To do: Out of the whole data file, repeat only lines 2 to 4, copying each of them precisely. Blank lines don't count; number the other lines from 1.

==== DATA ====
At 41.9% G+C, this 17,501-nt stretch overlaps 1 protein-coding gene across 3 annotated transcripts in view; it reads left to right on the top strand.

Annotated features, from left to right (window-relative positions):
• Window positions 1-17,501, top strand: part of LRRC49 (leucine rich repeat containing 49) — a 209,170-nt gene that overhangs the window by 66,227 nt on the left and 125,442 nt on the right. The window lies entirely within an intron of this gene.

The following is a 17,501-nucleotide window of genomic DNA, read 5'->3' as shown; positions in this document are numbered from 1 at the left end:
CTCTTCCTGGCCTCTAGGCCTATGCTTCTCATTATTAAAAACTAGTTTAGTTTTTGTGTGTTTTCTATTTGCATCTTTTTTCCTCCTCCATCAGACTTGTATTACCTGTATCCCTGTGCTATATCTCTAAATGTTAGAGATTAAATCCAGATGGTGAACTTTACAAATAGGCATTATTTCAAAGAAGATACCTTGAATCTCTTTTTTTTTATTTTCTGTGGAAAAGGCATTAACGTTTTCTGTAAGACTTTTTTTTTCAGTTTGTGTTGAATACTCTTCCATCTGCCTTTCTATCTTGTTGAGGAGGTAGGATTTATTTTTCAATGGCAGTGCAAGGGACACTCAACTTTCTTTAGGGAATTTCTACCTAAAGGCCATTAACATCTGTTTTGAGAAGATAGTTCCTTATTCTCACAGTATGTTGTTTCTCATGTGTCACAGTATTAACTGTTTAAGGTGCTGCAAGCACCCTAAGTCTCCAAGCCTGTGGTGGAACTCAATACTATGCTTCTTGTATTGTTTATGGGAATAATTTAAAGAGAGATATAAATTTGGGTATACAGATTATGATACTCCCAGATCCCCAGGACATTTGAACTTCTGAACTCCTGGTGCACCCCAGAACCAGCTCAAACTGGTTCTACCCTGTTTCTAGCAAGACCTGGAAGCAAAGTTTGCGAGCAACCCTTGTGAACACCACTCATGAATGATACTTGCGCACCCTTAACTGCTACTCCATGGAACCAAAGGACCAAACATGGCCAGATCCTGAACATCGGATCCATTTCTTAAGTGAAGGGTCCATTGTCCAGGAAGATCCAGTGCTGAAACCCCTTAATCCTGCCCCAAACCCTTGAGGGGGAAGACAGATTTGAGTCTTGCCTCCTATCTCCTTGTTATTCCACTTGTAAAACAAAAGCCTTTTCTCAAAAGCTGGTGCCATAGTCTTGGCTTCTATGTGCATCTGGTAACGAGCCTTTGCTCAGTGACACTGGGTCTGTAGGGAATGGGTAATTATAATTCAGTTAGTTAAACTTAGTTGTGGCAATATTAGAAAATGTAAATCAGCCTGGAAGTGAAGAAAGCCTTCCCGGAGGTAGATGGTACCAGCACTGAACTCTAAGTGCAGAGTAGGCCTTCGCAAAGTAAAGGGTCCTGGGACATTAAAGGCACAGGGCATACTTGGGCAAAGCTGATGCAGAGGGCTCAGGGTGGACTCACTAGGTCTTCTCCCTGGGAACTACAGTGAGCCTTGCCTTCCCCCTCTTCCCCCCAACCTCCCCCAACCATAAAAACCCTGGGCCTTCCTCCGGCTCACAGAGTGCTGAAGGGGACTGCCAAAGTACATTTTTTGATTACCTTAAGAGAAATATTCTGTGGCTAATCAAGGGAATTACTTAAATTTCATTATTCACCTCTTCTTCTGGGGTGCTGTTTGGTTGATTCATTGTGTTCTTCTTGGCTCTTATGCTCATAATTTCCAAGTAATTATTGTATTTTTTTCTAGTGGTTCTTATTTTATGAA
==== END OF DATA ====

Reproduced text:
Annotated features, from left to right (window-relative positions):
• Window positions 1-17,501, top strand: part of LRRC49 (leucine rich repeat containing 49) — a 209,170-nt gene that overhangs the window by 66,227 nt on the left and 125,442 nt on the right. The window lies entirely within an intron of this gene.

The following is a 17,501-nucleotide window of genomic DNA, read 5'->3' as shown; positions in this document are numbered from 1 at the left end: